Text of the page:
Tuesday, September 14, 2010

Gentleman Abroad: "The American"

The American (2010, Dir. Anton Corbijn)

I'm not very good with machines.
-- George Clooney, The American

The American promises to be an escape from the machinations of the typical summertime action blockbuster -- sure it has Hollywood's most dependable leading man of the moment in George Clooney, and sure it has enough weaponry to satisfy the most discerning of arms fetishists, but its tone and intent harken back to paranoid thrillers of the '70s, in which danger hangs around like a pungent mist, indefinable and therefore that much more chilling. Take for example the first five minutes of the film, which are literally as chilling as you can get: a sudden ambush on a frozen Swedish lake that culminates with Clooney putting a bullet in the head of the innocent woman he slept with the night before. No all-American hero here. Or is there? (Hold that thought.)

Martin Booth's novel A Very Private Gentleman, upon which the screenplay is based, is a sleight-of-hand piece in which nothing and everything happens: we circle around the titular character as he hides out in a remote Italian mountain village, but despite his wry observations on the world and his courtly interactions with the locals, we ultimately learn very little about him except that he is an expert maker of assassination weapons and has good reason to be wary of everyone. Private and deadpan to the end, Booth's gentleman skirts around anything that resembles human connection, and the book's conclusion is like a mordant sigh, as our anti-hero escapes scott-free once again to continue his empty existence.

Anton Corbijn's film version takes a different tack -- as written by Rowan Joffe and essayed by Clooney, the American (whose name may be Jack or Edward or neither) is a bundle of raw nerves on the run from unknown assailants, a fine-tuned instrument on the verge of popping a spring. Although a quick-and-dirty chase is tossed into the middle of the story to ensure the audience is still awake, the filmmakers are more interested in the existential dread that shadows Clooney's character wherever he goes, and as the camera rests its gaze on him, we read suspicion, paranoia, and weariness on his hooded countenance. And who can blame him? Corbijn places us by Clooney's side as he isolates his star in the center of the frame, the world around him a suspicious blur from which all manner of peril might emerge.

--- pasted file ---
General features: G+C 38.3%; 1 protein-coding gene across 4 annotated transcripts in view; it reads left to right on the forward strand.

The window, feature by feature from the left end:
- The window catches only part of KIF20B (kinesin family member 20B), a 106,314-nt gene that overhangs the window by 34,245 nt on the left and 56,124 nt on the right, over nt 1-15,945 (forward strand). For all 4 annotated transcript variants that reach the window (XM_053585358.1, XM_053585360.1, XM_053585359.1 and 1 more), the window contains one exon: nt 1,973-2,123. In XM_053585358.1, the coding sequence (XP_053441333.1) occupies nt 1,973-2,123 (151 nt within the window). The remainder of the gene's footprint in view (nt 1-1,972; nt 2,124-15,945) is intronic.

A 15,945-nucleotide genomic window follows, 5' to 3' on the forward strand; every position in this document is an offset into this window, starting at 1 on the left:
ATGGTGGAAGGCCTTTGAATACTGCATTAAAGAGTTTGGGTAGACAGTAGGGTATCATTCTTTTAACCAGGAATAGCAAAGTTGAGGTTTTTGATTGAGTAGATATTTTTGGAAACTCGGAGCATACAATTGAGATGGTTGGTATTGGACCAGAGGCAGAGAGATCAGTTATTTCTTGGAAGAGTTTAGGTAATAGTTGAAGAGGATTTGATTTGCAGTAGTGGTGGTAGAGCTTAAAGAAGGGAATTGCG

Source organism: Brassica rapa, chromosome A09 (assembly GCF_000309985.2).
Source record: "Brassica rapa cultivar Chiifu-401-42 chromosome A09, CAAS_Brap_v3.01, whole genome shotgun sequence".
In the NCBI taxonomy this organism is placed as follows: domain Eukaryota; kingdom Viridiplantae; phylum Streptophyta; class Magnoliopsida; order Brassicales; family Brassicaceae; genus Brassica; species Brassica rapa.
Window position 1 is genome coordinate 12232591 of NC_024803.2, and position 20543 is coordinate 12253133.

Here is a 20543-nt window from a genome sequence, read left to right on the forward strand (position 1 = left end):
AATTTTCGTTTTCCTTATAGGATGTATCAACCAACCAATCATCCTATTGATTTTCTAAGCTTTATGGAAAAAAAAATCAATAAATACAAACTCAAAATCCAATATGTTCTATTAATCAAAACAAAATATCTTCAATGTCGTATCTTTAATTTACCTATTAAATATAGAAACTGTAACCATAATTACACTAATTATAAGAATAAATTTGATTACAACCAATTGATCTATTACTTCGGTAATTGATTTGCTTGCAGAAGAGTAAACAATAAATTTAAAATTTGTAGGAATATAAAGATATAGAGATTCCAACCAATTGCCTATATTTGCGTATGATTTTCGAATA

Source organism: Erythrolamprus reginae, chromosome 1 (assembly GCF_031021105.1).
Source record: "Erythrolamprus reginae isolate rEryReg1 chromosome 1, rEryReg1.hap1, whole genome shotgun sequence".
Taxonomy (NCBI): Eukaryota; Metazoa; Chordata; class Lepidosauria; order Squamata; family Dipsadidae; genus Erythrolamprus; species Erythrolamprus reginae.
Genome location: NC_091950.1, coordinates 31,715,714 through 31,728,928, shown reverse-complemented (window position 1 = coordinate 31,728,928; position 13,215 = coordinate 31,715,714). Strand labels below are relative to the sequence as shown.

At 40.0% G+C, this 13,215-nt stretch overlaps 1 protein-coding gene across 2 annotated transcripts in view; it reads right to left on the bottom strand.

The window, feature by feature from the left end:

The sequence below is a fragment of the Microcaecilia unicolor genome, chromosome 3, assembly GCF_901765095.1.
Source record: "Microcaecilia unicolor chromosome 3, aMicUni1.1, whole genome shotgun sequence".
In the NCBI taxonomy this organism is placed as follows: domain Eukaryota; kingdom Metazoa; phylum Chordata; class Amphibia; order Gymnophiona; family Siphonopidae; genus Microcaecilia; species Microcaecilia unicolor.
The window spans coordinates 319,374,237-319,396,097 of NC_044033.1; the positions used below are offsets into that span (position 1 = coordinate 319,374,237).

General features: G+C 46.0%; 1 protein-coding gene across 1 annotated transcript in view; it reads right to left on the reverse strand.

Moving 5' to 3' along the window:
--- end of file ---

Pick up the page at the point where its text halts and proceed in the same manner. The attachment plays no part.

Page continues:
Still, this is Italy after all, the land of people and passions, and despite himself, the American is drawn into the lives of those around him: bemused interactions with the local priest who is out to save his soul (Paolo Bonicetti), faintly teasing repartee with his latest (and perhaps last) client Mathilde (Thekla Reuten), and most importantly, a half-guarded, half-passionate affair with a local prostitute named Clara (the aptly named Violante Placido). Juxtaposed against these detours into humanity is his latest job: the construction of a portable sniper's rifle for Mathilde. The scenes in which Clooney whittles, fiddles, deconstructs and reconstructs the rifle with a craftsman's ease are among the film's best. Despite his protests to the contrary (see the quote up top), the American is more than adept with machines -- he's quite the slick piece of machinery himself. (In a puckish bit of humor, renowned photographer Corbijn has Clooney pose as a photojournalist, rather than as the butterfly collector in Booth's novel).

If you think the above suggests a simmering psychological study, you would be half-correct. In a welcome change from the excesses of most modern thrillers, Corbijn keeps things cool and elicits solid performances from his actors, his sinewy camerawork resisting the temptation to show off (save for a couple of gaudily lit nighttime shots that look like outtakes from U2's latest album art). In the end, though, the story is too slight to convince as a character study, and overdone symbolism (tattoed and real butterflies make constant appearances) and clunky dialogue take hold, with the affable Bonicelli saddled with lines that belong in a late-period Goddard film: "You are American. You think you can escape history. You live only for the present." Clooney's dogged (and hangdog) performance is credible, and it's a pleasing thrill when the American begins to suspect that he may be constructing the instrument of his own doom, but Corbijn sidesteps the existential implications -- and thus the thrust of Booth's novel -- in the latter half of the movie to focus on the doomed love between Clooney and Placido. Ah yes, the romantic fatalism of noir, what could be more American?

Labels: , ,


Post a Comment

<< Home